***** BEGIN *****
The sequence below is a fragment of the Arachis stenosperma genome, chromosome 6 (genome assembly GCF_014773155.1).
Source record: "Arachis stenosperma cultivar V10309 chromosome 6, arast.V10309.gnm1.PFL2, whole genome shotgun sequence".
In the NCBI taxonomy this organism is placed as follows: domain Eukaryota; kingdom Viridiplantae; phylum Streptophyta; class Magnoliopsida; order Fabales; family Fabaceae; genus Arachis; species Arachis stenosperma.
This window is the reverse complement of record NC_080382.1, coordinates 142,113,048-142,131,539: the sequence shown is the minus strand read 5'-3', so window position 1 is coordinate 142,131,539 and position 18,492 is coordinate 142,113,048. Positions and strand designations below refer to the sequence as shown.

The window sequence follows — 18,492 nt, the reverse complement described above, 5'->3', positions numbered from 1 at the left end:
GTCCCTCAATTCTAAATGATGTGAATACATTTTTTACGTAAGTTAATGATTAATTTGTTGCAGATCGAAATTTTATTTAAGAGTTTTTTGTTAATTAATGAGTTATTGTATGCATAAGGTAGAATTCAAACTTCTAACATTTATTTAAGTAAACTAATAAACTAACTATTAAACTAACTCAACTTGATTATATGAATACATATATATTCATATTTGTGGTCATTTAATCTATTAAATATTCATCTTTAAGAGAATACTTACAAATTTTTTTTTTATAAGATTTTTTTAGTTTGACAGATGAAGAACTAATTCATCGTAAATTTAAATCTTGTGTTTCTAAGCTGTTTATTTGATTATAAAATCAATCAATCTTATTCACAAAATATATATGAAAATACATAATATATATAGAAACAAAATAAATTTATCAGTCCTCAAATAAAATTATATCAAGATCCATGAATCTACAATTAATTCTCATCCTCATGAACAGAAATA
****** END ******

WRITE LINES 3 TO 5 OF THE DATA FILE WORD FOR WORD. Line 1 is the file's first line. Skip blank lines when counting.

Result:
In the NCBI taxonomy this organism is placed as follows: domain Eukaryota; kingdom Viridiplantae; phylum Streptophyta; class Magnoliopsida; order Fabales; family Fabaceae; genus Arachis; species Arachis stenosperma.
This window is the reverse complement of record NC_080382.1, coordinates 142,113,048-142,131,539: the sequence shown is the minus strand read 5'-3', so window position 1 is coordinate 142,131,539 and position 18,492 is coordinate 142,113,048. Positions and strand designations below refer to the sequence as shown.

The window sequence follows — 18,492 nt, the reverse complement described above, 5'->3', positions numbered from 1 at the left end: